What’s in my pack

Well, here is a classic hiker gear post. Almost everything I’ll be carrying on my upcoming hike on the Appalachian Trail. Total base weight for everything in my pack (including crocs that aren’t pictured) is 16.5 pounds. Not so bad!


What’s in my pack:

  1. Big Agnes Seedhouse SL2
  2. REI Raincoat
  3. Osprey Atmos 65, brain removed
  4. Sea to Summit Pack Cover, medium
  5. Thermarest RidgeRest
  6. Lafuma 600 45° synthetic sleeping bag
  7. Bear line and mini carabiner
  8. Petzl headlamp
  9. Wire pot stand, wind screen, lexan spoon
  10. Homemade pepsi-can alcohol stove
  11. Titanium pot
  12. Denatured alcohol in plastic soda bottle, wrapped in duct tape
  13. Silnylon stuff sack for food, bandana
  14. Platypus Big Zip 2 liter water bladder
  15. Platypus 4 liter water carrier
  16. Aquamira
  17. First aid kit, lemon eucalyptus bug spray
  18. Rain mitts from ULA (no longer available…)
  19. Mosquito net
  20. Toiletries (toothbrush, toothpaste, nail clippers)
  21. Umbrella
  22. Clothes and stuff sack: ultralight boxers for sleeping, patagonia long underwear bottoms, EMS long sleeve shirt, REI fleece camp socks, extra pair Darn Tough hiking socks
  23. Ultralight fleece hat
  24. L.L. Bean hiking poles
  25. Crocs shoes (not pictured)

What’s on my body:

  • A. REI running shorts with mesh liner
  • B. REI sleeveless shirt
  • C. Buff
  • D. Darn Tough socks
  • E. New Balance trail runners with Superfeet green insoles
  • F. Ipod mini
  • G. Hat from Monson, Maine General Store, picked up on my thru-hike in 2009!

Finally, a discussion of the only non-vegan gear that I use: Darn Tough merino wool hiking socks (As with most “technical” wool socks, these are actually a blend: 65% wool, 35% synthetic). These are the best hiking socks. They are ultra comfortable, extremely durable, and do an amazing job wicking sweat and preventing blisters. I replaced my socks once on the whole trail, some other hikers went through many more pairs of Smartwool socks. I’ve tried the synthetic version that Darn Tough makes and found them to be scratchy, moreso than I’d like. So for now, I use wool socks. Though I try to avoid all animal products, for now I’m ok with using them! One day hopefully there will be a non-animal sock available that works just as well… If you have a vegan sock recommendation that’s worked great for you, let me know!

Check back soon for updates from the trail!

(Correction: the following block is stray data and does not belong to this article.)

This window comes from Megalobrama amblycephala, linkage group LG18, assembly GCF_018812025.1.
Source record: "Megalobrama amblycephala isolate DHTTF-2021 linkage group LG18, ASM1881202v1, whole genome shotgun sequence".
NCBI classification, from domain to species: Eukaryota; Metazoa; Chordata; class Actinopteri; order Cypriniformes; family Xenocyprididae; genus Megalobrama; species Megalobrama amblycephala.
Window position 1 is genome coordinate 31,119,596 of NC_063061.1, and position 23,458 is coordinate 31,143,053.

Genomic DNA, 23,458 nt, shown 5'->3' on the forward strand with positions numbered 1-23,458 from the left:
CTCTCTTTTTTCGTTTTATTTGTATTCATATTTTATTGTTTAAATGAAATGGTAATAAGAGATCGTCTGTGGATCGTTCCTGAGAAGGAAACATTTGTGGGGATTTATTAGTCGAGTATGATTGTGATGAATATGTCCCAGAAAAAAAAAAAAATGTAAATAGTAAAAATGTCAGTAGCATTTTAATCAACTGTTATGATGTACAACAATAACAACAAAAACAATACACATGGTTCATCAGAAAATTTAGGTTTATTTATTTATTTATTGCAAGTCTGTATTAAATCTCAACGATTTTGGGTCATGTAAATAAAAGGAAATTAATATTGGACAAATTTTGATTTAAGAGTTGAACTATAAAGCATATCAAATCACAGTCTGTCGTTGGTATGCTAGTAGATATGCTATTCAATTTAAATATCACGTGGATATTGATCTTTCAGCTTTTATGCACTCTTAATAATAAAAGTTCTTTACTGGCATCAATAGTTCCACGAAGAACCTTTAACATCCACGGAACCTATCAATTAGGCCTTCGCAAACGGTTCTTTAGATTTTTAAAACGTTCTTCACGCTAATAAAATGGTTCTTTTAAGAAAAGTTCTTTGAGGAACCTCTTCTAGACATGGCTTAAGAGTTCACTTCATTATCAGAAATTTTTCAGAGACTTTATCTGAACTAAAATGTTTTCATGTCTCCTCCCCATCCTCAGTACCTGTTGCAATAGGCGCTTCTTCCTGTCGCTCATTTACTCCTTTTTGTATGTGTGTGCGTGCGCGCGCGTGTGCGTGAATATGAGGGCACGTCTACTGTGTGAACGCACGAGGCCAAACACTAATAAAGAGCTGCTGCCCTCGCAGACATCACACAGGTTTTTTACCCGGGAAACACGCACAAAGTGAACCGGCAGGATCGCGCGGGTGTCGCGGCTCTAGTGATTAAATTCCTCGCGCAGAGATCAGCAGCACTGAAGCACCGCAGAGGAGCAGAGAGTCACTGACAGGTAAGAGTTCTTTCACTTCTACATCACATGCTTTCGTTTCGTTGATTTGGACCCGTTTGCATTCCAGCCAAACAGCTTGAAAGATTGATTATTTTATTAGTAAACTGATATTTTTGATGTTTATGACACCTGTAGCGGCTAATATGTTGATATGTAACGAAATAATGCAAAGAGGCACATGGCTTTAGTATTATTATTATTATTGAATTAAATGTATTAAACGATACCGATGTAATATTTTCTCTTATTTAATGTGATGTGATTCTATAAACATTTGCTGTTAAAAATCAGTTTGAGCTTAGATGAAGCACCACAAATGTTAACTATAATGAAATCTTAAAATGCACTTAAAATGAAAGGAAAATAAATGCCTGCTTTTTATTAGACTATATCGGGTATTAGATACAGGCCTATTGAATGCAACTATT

18 thoughts on “What’s in my pack

  1. Your blog is so great! I was never a huge camping or hiking person when I was younger, but my fiance is very into these things, so I’m getting into them too. This led me to search for vegan ideas for camping and hiking and then I found your blog. It’s perfect! Thanks for all the great advice!

  2. I’m so happy you are still maintaining this blog. My husband and I have just started thinking about starting to train/plan for an AT trip – we want to start for a week locally and then try a short AT and then longer with the long term goal of a thru hike, he’s veg and I’m vegan so knowing other people are doing it vegan is very encoraging. Thank you.

  3. Yay for vegan backpackers! Have you tried Thorlos hiking socks? They are acrylic and made in the U.S. I hike a lot and have had the same four pairs for a couple of years. I have both the light ones for day hikes and the ones that are a step up from that for longer hikes. They maybe don’t wick as well as wool but I think they are excellent quality. They do make trekking socks too, that are a wool blend but I’ve just stuck with the other two. http://www.rei.com/search?cat=4501773&jxBrand=Thorlo&hist=cat%2C4501773%3AHiking+and+Backpacking+Socks%5EjxBrand%2CThorlo

    1. Very cool! I’ve never tried Thorlo socks. Maybe I aught to! Darn Tough also makes CoolMax synthetic socks. I tried them once years ago and didn’t like them very much and never gave synthetic socks another shot… Thanks for the tip!

    1. Hi John, I did not use the 45 degree bag for the whole hike. I started at Springer with a 10° synthetic bag from REI and I’m sooo glad I did. It was COLD in March and April in the mountains! We had one major snow storm as well. I picked up the 45° Lafuma at Trail Days in May of 2009. We were already about 100 miles or so north of Damascus, but we got a ride back for the festival.

      If you are starting in March or early April, I would definitely recommend starting out with a 10-20° bag, and then you can switch out to a warmer weather, lighter weight one, once it gets warm.

      Happy trails and thanks for reading!

  4. The Vivobarefoot Synth Hiker is a vegan, lightweight, minimalist shoe that seems to be getting good reviews. Vegan hiking boots are hard to come by so I am interested to try this one out.

  5. injinji are my favorite. Thorlos are good but bulky, if your shoes fit proper as is; these tend to make things a bit snug for me. Sanuk has a vegan hiking boot, I have not tried just seen.

  6. Thanks for this very helpful site!

    Have you tried Heat Holders? I ordered a pair for my upcoming Grand Canyon winter hike. The reviews look really good, but they are spendy socks.

    1. Good question! I didn’t make the lemon eucalyptus, it’s made by Repel. You should be able to find it in most gear stores or online. I’ve tried a lot of natural insect repellents and that one worked the best for me. I won’t use deet… As for ticks, I don’t have a specific strategy, I just checked myself regularly for them. I tried to check every night, too, especially on my legs. I got lucky and always caught them before they bit, but you never know…

      1. Thank you for replying. I don’t like deet either, I bought some natural stuff at REI reciently, but when I use that up I will likely buy the Repel. That would smell a lot nicer!

      2. Agreed! It certainly still has that bug repellent citronella tinge.. but it’s not that bad.

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